$150M in political ads and counting: 10 congressional races to watch
Editor’s note: This post includes spending data analysis by Ad Age Datacenter Director of Data Management Kevin Brown. Scroll down to see the chart.
All politics is local, as the saying goes. Amidst the pandemic, that reality seems more pronounced—more real, more extreme, more divisive—than ever.
The states need this. The states need that. The states get to compete with each other to buy desperately needed this and that.
Governors have alternated between strategically supplicating themselves before the federal government and loudly decrying inaction by the feds. Senators and congressmen, meanwhile, have been collecting headlines wherever and whenever they can for demonstrating political muscle and the ability to call in chips—e.g., “Shore Congressman Secures 41 Million Medical Gloves,” as a New Jersey radio station recently reported of Republican U.S. Representative Chris Smith’s efforts to get U.S. Customs and Border Protection to release a “massive shipment that ... had been held by CBP since late September of last year.” (Smith is on the ballot for the pandemic-rescheduled July 2 4th Congressional District primary.)
Meanwhile, the citizens of several specific states (swing states, in what surely must be a coincidence) have been called upon to “liberate” themselves, to use President Trump’s word, from self-quarantine mandates.
It’s all a stark reminder that while, pre-pandemic, the presidential election dominated our collective consciousness, the U.S. Congress and many of the statehouses are also in play.
That’s why the latest Ad Age Campaign Ad Scorecard analysis—an ongoing project led by Ad Age Datacenter Director of Data Management Kevin Brown in partnership with Kantar/CMAG—focuses on congressional races. (Meanwhile, we’re simultaneously collecting data for gubernatorial races for our next edition; see this previous edition for U.S. Senate data.)
Per Datacenter’s analysis, U.S. House of Representatives races in 10 key states—Texas, California, Pennsylvania, Minnesota, Iowa, Michigan, Georgia, New York, Virginia and Illinois—have served up $154.7 million’s worth of ads so far this election cycle. That tally includes ad spending (including some advance bookings) for congressional seats across TV and radio, and represents the outlay of both individual campaigns as well as the PACs that support them.
Republicans and Democrats are within spitting range of each other, with the former spending $74.4 million and the latter $79.9 million.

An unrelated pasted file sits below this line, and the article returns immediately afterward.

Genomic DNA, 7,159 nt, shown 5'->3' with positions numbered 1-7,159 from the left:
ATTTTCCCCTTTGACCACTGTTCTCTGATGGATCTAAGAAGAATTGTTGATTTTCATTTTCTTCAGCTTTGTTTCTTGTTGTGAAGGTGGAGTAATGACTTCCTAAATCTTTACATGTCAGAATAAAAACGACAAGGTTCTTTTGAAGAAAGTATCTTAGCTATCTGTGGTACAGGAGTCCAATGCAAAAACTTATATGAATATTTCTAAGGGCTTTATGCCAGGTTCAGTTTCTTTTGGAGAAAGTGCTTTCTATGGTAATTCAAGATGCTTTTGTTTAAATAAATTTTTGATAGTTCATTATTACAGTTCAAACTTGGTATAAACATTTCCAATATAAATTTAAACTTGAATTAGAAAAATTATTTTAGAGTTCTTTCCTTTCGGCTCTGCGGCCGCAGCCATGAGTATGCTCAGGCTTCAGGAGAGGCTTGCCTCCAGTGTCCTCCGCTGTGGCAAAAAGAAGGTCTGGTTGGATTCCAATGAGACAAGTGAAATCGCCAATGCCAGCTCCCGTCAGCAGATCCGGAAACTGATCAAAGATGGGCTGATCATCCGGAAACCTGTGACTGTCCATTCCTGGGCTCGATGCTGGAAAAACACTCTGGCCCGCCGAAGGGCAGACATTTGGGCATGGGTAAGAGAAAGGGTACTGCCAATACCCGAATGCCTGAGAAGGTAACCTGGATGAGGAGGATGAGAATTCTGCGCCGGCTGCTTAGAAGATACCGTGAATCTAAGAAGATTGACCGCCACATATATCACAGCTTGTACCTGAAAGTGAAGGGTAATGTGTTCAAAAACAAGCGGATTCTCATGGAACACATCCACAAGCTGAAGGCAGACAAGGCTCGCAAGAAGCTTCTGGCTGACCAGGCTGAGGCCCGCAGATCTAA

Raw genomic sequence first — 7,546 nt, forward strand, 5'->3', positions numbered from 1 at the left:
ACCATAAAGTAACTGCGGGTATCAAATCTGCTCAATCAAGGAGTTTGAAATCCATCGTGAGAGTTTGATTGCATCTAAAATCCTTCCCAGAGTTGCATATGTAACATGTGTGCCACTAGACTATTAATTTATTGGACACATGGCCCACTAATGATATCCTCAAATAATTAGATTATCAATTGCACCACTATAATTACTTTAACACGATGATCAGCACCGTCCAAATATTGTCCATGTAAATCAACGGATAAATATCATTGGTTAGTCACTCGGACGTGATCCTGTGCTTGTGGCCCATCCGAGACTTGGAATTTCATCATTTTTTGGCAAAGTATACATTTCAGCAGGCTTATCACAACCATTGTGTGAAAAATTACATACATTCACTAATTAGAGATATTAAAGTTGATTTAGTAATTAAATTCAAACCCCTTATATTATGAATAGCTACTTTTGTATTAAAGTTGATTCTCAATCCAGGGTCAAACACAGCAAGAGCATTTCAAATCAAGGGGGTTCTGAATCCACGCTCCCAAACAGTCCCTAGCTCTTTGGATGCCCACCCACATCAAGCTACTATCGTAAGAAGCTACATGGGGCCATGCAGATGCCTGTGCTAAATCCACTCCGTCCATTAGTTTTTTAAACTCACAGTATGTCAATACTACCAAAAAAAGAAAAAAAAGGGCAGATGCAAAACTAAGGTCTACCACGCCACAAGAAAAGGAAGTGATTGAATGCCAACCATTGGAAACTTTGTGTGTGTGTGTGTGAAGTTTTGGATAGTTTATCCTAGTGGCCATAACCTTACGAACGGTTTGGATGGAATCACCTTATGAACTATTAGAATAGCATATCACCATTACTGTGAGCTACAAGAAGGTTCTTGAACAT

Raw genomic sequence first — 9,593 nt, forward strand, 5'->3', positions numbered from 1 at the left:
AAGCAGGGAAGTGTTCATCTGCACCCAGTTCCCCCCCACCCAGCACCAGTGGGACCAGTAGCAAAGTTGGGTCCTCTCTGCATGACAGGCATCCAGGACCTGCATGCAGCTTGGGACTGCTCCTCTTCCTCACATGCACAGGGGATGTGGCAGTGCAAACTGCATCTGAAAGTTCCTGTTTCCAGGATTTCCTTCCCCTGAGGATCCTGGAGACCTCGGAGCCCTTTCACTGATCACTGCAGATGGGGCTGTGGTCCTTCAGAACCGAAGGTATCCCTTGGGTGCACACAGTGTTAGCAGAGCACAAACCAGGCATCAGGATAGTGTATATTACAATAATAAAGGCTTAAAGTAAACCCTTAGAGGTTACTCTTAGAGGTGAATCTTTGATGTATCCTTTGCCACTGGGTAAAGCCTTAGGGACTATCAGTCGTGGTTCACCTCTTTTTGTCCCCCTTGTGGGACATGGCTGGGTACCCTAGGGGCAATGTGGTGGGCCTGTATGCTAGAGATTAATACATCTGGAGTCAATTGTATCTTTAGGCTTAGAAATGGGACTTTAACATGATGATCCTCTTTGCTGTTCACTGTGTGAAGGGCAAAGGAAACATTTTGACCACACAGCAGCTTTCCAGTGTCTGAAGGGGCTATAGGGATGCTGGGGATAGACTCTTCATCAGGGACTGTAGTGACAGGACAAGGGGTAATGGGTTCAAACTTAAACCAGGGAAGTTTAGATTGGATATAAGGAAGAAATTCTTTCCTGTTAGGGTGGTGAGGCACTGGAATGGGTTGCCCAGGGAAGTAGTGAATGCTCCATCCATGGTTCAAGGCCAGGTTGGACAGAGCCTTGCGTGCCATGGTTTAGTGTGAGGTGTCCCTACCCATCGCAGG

Remarkably, more than half the total ad spending is coming from PACs, with the pro-Democrat House Majority PAC leading the way with $52.3 million in spending and accounting for the most spending in seven out of the 10 states, followed by the pro-Republican Congressional Leadership Fund, which is tops in spending in two out of the 10.
Among the biggest-spending individual campaigns: that of Republican Darrell Issa, the former California congressman who decided to throw his hat back in the ring by seeking to replace Duncan Hunter—a disgraced politician who pled guilty to felony campaign finance violations—in the Golden State’s 50th Congressional District. Issa’s campaign has run up a $2 million advertising bill to fend off Democrat Ammar Campa-Najjar (plus primary challengers). The 50th leans heavily Republican, and Issa has not been shy about being pro-Trump. In one ad Issa aired during primary season, an announcer declared that “President Trump needs reinforcements. Which candidate can he trust?” (Spoiler: Issa.)
Another candidate in the $2 million ad club: Republican Kathaleen Wall, who is seeking to replace retiring Republican Rep. Pete Olson in Texas’ 22nd Congressional District. Yet more evidence that the congressional races are, once again, referenda on Trump: Wall debuted an ad earlier this month (scroll past the chart below to watch it) in which an announcer not only states that she “has his back,” but that “China poisoned our people” and “President Trump has the courage to call it what it is.” (Cue a soundbite of the president calling COVID-19 “the Chinese virus.”) Wall’s message is that she’s tough on China and will “cut off trade, aid and support” to the nation.
Keep in mind that demographically speaking, things are, well, complicated in Texas. The 22nd includes the Houston-The Woodlands-Sugar Land metro area, and as Texas Monthly notes, the district has the highest concentration of Asian-Americans, about 20 percent, in Texas.
As TexMo’s headline put it: “Seeking to Represent Sugar Land, Kathaleen Wall Decides to Run Against China.”
So, yes, all politics may be local, but invoking faraway villains always comes in handy at every level of the American body politic.